I have a litmus test for shows and movies about women with high-octane, demanding jobs that often involve moving fast. Is she wearing heels? Because if so… nope. My suspension of disbelief can’t handle that. Moreover, it usually tells me that a guy is calling the shots (in this case, it’s creator Joe Carnahan, of The Grey and the A-Team reboot). So early on in State of Affairs, when Katherine Heigl shows up to her CIA job, preparing the president’s daily global terrorism briefing in stiletto boots, I cringed.
But I was willing to let it slide, because I’m curious to see if the former Grey’s Anatomy actress can pull this one off.
State of Affairs is a big deal for Heigl, a possible triumphant comeback after having been pilloried for being too much of a pain in the ass to bother hiring anymore. While I’m a huge anti-rudeness crusader, I do think there’s a ridiculous double standard that’s been applied in this case. Christian Bale can behave like this on set and suffer no professional fallout whatsoever, but Heigl calling out a show for inferior writing or a movie for mild sexism is grounds for her expulsion from the entire entertainment industry?
Amidst all the talk about how “difficult” this made her, I didn’t see too many spirited defenses claiming she was actually wrong in what she said, either. Even if she was, as Shonda Rhimes has alleged, nasty, I find it exceedingly hard to believe she’s the only person in show business who fits that description.
I also like that she made a conscious effort to address the rumors about her in a recent Facebook Q&A event, in which she chose to answer someone who’d asked her about them, rather than stick to the softball questions, which she totally could have done:
“Yeah I’ve heard those too…. honestly I don’t think I am… nothing makes me more uncomfortable than confrontation or hurting someone’s feelings and I would never, ever, actively do so on purpose. Of course just like any human being I’ve made mistakes and unwittingly or carelessly spoken or acted but I always try to make any wrong right.”
All that aside, it’s not like she made great choices with her roles when she was getting them. She never met a terrible rom-com she didn’t say yes to (27 Dresses, anyone?), so her reputation in that respect is, I think, well deserved.
But people loved her on Grey’s Anatomy, and I think this new role has the potential to bring her back. That said, her character, Charleston “Charlie” Tucker, does bear a lot of surface similarities to Homeland‘s Carrie Mathison: she’s damaged but brilliant, got a vendetta against a Middle Eastern terrorist, engages in risky sexual behavior to deal with her instability and PTSD, but always gets her man when push comes to shove.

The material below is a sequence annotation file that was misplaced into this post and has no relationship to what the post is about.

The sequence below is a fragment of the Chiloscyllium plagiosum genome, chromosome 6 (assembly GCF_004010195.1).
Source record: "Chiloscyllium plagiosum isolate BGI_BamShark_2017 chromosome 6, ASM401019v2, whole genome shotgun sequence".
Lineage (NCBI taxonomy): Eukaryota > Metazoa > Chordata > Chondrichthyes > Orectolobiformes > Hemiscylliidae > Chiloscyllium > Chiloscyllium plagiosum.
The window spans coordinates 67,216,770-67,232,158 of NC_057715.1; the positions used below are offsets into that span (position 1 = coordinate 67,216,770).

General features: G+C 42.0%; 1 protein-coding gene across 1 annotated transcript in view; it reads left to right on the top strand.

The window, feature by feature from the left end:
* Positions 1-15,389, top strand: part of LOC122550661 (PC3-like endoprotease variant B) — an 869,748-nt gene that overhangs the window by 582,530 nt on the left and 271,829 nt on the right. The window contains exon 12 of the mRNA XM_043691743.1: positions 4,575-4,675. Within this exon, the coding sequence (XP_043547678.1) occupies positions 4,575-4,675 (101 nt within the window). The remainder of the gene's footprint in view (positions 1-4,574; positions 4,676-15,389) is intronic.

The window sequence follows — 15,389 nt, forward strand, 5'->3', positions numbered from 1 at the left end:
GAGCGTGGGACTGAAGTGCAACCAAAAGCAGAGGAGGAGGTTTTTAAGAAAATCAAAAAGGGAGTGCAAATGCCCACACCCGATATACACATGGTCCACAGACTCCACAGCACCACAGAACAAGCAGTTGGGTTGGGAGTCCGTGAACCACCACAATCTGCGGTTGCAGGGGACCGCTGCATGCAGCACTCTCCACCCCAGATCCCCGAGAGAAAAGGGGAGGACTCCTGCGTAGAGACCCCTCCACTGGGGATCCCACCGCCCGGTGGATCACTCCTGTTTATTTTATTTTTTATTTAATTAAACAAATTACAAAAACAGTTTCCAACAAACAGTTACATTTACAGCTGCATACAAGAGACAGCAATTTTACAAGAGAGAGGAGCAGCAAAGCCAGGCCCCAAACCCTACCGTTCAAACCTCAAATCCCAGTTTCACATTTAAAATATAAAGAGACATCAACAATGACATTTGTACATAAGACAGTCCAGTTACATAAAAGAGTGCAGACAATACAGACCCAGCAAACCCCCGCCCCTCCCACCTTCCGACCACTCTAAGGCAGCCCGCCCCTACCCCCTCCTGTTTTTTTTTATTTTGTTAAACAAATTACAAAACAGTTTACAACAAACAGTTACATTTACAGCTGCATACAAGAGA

The twist here is that Charlie was engaged to the son of the president (Alfre Woodard), and all three were ambushed in a convoy. The attack in Kabul claimed his life.
First, the good: Heigl is pretty fun to watch in the role.
As befitting her (deserved or not) reputation for diva-dom, she has a lot of presence. And she’s got a facility with take-no-shit lines like this response to her shrink’s suggestion that no good will come of her one-night stands: “Good doesn’t have to come. I do. And I’m not going to apologize for that.” She heads a team of briefers who show up at 2 AM every day to put together The Book for the president, all the while making wry, necessary-for-sanity cracks about all of the terrible things happening all over the world.
Also: I’m loving Woodard as POTUS. Even if she does do some pretty implausible stuff, like draw Charlie aside at a memorial service to exact a promise for bloody vengeance on the people who killed her son.
The show’s also quite topical; the pilot concerns the kidnapping of an American doctor by an ISIS-like group who are seen on video (by Charlie and her staff, not us, thankfully) beheading his colleague. The show’s exploration of the hard choices behind these international incidents is compelling.
Then, the not-so-good:
Charlie gets up to some pretty eye-rolling hijinks for a high-level CIA presidential briefer. She eludes security officers, who’ve been tasked with detaining her for withholding information from the president, by hiding behind a pillar, then hopping on a pickup truck making its way out of… a loading dock? At CIA headquarters? She then bursts into an Oval Office meeting with the president, even after having been flagged by security. I know these procedures actually have been a little faulty at 1600 Pennsylvania lately, but come on.
Relatedly, a questionable foreign dignitary, who’s been known to have brought spy equipment into French government buildings previously, is allowed into CIA headquarters with no vetting whatsoever, in spite of Charlie’s warnings about him. Later, it’s discovered that he’s hiding a recording device… in his hat.
Also, the storyline, like some of Charlie’s behavior, really does feel awfully familiar; you can’t begrudge NBC for wanting to get on the Homeland bandwagon, but given the current grumbling about this season of the Showtime show, it may have debuted this one too late.
It’s possible there’s an infinite appetite for shows about our government and its spy agencies dealing with terrorist threats — there certainly is for crime-scene investigator dramas — but I’d have liked to see something a little more different than Charlie and her team frantically trying to decide whether to take out mastermind Abu Nazir — oops, sorry, Abdul Fattah — or save the kidnapped doctor’s life.
We learn a secret at the end of the first episode that, while still firmly in the Homeland wheelhouse, gives more complexity to her character. With this, perhaps Heigl will be able to create another part that, like Izzie on Grey’s, will see her welcomed back into America’s good graces.